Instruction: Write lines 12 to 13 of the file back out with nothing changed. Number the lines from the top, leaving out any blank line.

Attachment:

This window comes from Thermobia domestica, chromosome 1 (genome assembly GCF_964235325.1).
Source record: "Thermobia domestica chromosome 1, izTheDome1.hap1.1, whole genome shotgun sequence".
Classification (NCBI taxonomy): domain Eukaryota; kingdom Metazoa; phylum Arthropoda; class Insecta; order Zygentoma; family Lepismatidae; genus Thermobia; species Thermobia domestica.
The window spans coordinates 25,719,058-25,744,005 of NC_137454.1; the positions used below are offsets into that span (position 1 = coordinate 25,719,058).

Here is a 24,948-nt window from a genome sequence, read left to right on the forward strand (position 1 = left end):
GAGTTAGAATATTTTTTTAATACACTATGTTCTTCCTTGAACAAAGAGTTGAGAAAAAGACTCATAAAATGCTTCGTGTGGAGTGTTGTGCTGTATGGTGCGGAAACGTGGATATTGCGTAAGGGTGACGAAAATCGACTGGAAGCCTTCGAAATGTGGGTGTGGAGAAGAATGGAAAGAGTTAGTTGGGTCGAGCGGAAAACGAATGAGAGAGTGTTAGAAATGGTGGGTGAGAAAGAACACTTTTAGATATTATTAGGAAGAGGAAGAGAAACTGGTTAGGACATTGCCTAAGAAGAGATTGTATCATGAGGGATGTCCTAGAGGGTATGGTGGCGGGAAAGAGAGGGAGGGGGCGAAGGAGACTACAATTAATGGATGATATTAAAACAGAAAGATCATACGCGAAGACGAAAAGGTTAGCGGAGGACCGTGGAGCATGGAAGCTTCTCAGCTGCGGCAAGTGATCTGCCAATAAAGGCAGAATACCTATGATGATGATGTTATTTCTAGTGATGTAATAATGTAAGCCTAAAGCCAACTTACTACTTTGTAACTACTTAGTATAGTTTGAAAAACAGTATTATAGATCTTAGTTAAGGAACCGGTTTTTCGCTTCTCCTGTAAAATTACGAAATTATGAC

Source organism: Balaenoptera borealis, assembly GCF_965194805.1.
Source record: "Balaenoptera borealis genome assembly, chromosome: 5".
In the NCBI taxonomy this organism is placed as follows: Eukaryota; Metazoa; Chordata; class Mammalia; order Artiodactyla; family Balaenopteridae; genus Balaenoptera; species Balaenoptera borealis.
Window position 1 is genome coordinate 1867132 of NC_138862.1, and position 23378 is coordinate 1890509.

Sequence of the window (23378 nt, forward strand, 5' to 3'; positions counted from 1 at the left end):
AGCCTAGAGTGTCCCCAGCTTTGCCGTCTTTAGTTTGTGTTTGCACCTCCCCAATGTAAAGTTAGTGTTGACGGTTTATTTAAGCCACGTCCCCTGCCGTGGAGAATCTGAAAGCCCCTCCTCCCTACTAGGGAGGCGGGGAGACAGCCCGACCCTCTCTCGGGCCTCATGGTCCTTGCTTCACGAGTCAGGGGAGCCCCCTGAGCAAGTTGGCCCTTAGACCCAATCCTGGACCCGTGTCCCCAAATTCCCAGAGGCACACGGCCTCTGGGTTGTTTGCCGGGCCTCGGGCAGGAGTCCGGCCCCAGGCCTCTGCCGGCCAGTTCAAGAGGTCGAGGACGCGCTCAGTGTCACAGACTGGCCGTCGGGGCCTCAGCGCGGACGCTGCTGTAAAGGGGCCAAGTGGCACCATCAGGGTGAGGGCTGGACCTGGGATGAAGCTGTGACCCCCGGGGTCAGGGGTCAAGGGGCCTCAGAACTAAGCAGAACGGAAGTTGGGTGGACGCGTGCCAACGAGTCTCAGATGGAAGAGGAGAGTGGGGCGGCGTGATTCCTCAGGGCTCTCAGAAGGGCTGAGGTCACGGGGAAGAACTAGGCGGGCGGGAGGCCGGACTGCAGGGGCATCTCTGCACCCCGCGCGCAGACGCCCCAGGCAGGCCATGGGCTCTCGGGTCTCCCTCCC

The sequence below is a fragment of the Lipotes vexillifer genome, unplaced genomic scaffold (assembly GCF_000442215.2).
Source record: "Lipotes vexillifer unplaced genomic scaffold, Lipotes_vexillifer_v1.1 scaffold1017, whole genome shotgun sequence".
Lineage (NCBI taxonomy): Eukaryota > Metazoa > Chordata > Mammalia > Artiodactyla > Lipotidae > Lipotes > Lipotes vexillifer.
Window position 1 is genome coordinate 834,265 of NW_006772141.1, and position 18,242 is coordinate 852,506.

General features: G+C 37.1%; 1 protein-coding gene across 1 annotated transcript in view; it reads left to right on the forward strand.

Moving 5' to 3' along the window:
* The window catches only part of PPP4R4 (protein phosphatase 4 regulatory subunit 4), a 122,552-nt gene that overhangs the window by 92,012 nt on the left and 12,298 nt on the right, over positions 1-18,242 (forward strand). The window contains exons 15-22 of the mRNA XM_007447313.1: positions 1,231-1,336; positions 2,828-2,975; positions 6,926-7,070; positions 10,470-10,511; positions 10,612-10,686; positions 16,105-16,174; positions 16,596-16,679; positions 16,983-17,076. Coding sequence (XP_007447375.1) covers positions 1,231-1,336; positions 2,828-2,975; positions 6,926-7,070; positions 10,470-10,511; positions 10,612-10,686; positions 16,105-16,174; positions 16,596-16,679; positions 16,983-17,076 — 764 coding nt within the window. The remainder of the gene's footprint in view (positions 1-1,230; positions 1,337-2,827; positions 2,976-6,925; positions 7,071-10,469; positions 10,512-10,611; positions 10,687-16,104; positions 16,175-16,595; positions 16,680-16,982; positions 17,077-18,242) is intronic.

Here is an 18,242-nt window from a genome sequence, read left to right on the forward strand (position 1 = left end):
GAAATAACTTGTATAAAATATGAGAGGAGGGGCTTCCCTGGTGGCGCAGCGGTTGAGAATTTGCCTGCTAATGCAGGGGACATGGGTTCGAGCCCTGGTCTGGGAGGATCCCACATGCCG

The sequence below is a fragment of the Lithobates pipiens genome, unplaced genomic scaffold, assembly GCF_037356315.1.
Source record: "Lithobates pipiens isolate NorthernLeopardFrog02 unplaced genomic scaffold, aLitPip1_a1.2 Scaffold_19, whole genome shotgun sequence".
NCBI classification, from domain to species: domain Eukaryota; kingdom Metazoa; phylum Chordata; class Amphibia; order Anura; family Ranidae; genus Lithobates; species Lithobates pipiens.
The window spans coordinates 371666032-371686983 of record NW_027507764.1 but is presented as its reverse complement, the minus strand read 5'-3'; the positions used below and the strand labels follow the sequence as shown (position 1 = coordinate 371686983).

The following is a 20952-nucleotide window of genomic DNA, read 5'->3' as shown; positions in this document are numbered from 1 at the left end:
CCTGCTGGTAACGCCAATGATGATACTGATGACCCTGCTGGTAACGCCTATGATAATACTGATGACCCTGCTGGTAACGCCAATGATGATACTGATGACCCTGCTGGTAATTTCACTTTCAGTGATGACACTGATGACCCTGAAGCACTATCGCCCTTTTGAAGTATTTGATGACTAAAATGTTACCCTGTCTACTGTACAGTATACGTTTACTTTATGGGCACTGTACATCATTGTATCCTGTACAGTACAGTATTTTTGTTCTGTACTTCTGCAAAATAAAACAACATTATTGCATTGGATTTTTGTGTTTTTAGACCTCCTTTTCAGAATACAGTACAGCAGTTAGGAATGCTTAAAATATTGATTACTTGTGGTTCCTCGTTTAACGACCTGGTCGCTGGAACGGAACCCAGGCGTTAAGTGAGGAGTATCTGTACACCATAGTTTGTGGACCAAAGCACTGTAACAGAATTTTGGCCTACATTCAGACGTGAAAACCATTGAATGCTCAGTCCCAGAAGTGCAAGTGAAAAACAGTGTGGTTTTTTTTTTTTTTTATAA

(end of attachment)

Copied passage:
AGCCTAGAGTGTCCCCAGCTTTGCCGTCTTTAGTTTGTGTTTGCACCTCCCCAATGTAAAGTTAGTGTTGACGGTTTATTTAAGCCACGTCCCCTGCCGTGGAGAATCTGAAAGCCCCTCCTCCCTACTAGGGAGGCGGGGAGACAGCCCGACCCTCTCTCGGGCCTCATGGTCCTTGCTTCACGAGTCAGGGGAGCCCCCTGAGCAAGTTGGCCCTTAGACCCAATCCTGGACCCGTGTCCCCAAATTCCCAGAGGCACACGGCCTCTGGGTTGTTTGCCGGGCCTCGGGCAGGAGTCCGGCCCCAGGCCTCTGCCGGCCAGTTCAAGAGGTCGAGGACGCGCTCAGTGTCACAGACTGGCCGTCGGGGCCTCAGCGCGGACGCTGCTGTAAAGGGGCCAAGTGGCACCATCAGGGTGAGGGCTGGACCTGGGATGAAGCTGTGACCCCCGGGGTCAGGGGTCAAGGGGCCTCAGAACTAAGCAGAACGGAAGTTGGGTGGACGCGTGCCAACGAGTCTCAGATGGAAGAGGAGAGTGGGGCGGCGTGATTCCTCAGGGCTCTCAGAAGGGCTGAGGTCACGGGGAAGAACTAGGCGGGCGGGAGGCCGGACTGCAGGGGCATCTCTGCACCCCGCGCGCAGACGCCCCAGGCAGGCCATGGGCTCTCGGGTCTCCCTCCC

The sequence below is a fragment of the Lipotes vexillifer genome, unplaced genomic scaffold (assembly GCF_000442215.2).